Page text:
4. Despite the deep secrecy enveloping the English Literature Project, the author had no qualms about leaving abundant clues to his true identity. The pseudonymous works abound, according to Brame and Popova, with puns based on his name, as well as autobiographical snippets. One presumes that these identifiers were more transparent to contemporaries than to 21st Century readers, so that Oxenford ran a serious risk of exposing the whole plot. Every other Elizabethan was, it seems, sedulous to keep his secret, while he himself proclaimed it to any alert reader.
The Brame/Popova “fingerprints” include plays on the names “Edward” and “Vere” and “Oxford”, and plays on those plays, until the list of “veronyms” and “oxprints” stretches to (a partial list) ever, every, fever, whenever, never, quiver, deliver, lover, verbal, verse, discover, quiers [“choirs”], suffer, fair, over, flower, sweet, glowed, owed, cave, O, woe, so and green (“a ver-translate via Romance languages” [p. 444]).
It might seem like a challenge for any writer to avoid all of those words, and the authors do concede that “Literal readings are surely sprinkled throughout Shakespeare’s opus” [emphasis added]. They do not, however, try to demonstrate that, say, “every” is far more common in the works that they assign to de Vere than elsewhere in contemporary prose or to give other reasons why any reader should expect paronomasia in these instances. They do argue that, “when a pun is intended, its status as a pun is often obvious to one who is aware of Shakespeare’s identity as de Vere”. Yet it is the presence of the “puns” that supposedly furnishes the evidence of that identity. The circle is, as so often in Oxfordian argumentation, neat and meaningless.
5. The “name lenders” raise further perplexities. Oxenford, it seems, would not borrow any old name. He preferred specific categories of lenders, such as soldiers, government spies and men whose names were in some far-fetched way puns on his own. For example, the authors regard any Elizabethan named “George” as a likely name lender, because that name contains the initials “E. O.” (“Edward Oxenford”).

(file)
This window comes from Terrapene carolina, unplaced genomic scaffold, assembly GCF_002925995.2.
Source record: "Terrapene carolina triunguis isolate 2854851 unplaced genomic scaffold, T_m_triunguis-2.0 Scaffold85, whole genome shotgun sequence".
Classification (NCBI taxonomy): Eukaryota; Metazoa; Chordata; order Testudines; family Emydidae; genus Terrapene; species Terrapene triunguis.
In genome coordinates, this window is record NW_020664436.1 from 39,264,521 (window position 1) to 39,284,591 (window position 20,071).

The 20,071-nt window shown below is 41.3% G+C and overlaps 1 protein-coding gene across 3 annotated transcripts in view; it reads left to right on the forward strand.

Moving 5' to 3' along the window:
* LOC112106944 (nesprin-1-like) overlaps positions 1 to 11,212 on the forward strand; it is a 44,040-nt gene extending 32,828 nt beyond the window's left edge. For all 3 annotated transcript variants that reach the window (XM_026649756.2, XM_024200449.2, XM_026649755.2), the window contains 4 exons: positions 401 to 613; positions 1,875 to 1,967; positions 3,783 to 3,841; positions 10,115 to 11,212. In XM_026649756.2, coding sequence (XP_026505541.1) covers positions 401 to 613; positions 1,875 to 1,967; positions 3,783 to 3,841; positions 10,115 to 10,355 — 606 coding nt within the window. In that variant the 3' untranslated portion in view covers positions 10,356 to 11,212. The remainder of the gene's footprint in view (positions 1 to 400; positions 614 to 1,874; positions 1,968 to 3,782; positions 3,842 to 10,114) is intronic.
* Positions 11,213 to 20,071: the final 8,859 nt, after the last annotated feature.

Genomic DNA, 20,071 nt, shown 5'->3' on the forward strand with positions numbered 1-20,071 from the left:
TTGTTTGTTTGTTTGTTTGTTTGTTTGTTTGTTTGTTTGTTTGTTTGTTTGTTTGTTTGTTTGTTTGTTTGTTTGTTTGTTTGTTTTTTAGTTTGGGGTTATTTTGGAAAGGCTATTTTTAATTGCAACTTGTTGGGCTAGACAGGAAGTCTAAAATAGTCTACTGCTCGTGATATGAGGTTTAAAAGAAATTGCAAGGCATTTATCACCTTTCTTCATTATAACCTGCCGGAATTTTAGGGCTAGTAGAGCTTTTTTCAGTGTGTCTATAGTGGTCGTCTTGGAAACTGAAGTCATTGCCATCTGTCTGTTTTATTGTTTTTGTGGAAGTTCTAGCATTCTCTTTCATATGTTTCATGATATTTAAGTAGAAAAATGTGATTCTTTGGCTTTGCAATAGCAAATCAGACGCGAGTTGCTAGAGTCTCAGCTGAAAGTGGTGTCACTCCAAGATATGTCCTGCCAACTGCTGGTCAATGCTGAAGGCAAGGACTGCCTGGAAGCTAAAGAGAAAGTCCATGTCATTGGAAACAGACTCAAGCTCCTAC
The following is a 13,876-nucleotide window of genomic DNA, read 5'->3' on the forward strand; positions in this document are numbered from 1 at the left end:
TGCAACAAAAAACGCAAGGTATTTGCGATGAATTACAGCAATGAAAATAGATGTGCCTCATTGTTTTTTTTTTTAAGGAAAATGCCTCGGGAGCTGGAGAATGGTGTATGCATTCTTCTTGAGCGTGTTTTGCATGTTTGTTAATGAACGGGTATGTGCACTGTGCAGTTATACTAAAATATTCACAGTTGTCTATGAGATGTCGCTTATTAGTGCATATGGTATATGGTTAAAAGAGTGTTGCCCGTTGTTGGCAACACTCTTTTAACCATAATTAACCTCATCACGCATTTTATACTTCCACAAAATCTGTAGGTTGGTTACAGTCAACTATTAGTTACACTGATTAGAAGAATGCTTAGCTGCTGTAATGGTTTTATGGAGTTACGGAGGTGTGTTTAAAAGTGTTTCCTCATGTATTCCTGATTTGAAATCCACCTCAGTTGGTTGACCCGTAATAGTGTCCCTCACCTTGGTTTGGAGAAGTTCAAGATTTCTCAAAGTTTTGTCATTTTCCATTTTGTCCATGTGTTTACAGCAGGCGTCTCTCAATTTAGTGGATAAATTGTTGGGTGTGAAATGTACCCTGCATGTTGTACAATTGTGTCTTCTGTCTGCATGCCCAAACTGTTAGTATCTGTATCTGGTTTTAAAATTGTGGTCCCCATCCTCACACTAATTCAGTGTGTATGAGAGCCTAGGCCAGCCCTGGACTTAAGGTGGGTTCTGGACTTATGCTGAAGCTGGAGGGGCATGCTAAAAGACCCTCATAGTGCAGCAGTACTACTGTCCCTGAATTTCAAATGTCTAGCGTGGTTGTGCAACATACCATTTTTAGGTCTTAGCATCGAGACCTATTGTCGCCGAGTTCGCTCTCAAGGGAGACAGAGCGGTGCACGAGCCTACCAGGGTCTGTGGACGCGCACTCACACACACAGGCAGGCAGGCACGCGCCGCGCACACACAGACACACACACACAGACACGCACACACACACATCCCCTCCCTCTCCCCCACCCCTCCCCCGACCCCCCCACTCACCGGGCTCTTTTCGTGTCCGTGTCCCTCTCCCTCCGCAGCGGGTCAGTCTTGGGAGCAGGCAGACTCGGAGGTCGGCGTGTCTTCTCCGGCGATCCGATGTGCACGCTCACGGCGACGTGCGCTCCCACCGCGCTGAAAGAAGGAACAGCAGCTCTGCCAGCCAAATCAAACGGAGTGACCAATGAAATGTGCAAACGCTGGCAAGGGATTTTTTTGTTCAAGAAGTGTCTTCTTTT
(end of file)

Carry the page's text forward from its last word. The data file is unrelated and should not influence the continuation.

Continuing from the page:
We must imagine Lord Oxenford going about London, asking men with the “right” names or occupations whether they would let him give them credit for his own literary creations. That is the kind of conduct that, in many times and places, gets one a reputation for – well, he was an earl, so it would have been called “eccentricity”. But Elizabethans had no comment, and a remarkable number were quite willing to go along.
Think of Thomas Phaer, a physician in his middle 40’s, being approached by eight-year-old Eddie de Vere. “Beg your pardon, sir, but I’ve translated seven books of the Aeneid and need a pen name. Yours is a veronym [Phaer = fair], so may I borrow it, please? Oh, thank you kindly.”
Several of the lenders entered the game in a vigorous spirit. Not only did they let Oxenford borrow their names, but they then wrote letters discussing their suppositious works, copied out the manuscripts in their own hands, sent copies to friends and generally acted like real authors. Brame and Popova neglect to give them proper credit for their patriotic endeavors and seem unsurprised that this massive charade, carried on for almost half a century, has left behind no trace of direct evidence. Many people must have known that England had only one author, happily a supreme genius. All of them maintained a rigorous silence, while those who weren’t in on the scheme either failed to infer it from the veronyms and oxprints or realized that one could not properly make such inferences public.
The Brame/Popova case makes no appeal at all to common sense, and the authors do not try to defend its plausibility. Instead, they are so confident of their methodology that they will follow it wherever it leads.